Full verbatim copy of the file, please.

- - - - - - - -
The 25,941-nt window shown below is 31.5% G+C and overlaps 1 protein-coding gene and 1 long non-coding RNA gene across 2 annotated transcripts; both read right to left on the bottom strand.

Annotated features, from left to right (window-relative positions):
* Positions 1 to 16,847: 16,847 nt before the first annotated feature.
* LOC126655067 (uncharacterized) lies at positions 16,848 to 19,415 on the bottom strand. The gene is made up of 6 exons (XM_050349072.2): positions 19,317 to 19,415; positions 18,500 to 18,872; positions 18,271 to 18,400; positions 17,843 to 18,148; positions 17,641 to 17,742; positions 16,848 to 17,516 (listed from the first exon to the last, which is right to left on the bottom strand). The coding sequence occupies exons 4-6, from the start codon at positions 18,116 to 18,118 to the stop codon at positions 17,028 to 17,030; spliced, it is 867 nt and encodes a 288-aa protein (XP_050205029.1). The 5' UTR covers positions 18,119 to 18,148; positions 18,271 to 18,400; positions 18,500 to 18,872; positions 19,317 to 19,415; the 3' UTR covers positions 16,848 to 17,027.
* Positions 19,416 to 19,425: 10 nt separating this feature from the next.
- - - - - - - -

The 25,941-nt window shown below is 31.5% G+C and overlaps 1 protein-coding gene and 1 long non-coding RNA gene across 2 annotated transcripts; both read right to left on the bottom strand.

Annotated features, from left to right (window-relative positions):
* Positions 1 to 16,847: 16,847 nt before the first annotated feature.
* LOC126655067 (uncharacterized) lies at positions 16,848 to 19,415 on the bottom strand. The gene is made up of 6 exons (XM_050349072.2): positions 19,317 to 19,415; positions 18,500 to 18,872; positions 18,271 to 18,400; positions 17,843 to 18,148; positions 17,641 to 17,742; positions 16,848 to 17,516 (listed from the first exon to the last, which is right to left on the bottom strand). The coding sequence occupies exons 4-6, from the start codon at positions 18,116 to 18,118 to the stop codon at positions 17,028 to 17,030; spliced, it is 867 nt and encodes a 288-aa protein (XP_050205029.1). The 5' UTR covers positions 18,119 to 18,148; positions 18,271 to 18,400; positions 18,500 to 18,872; positions 19,317 to 19,415; the 3' UTR covers positions 16,848 to 17,027.
* Positions 19,416 to 19,425: 10 nt separating this feature from the next.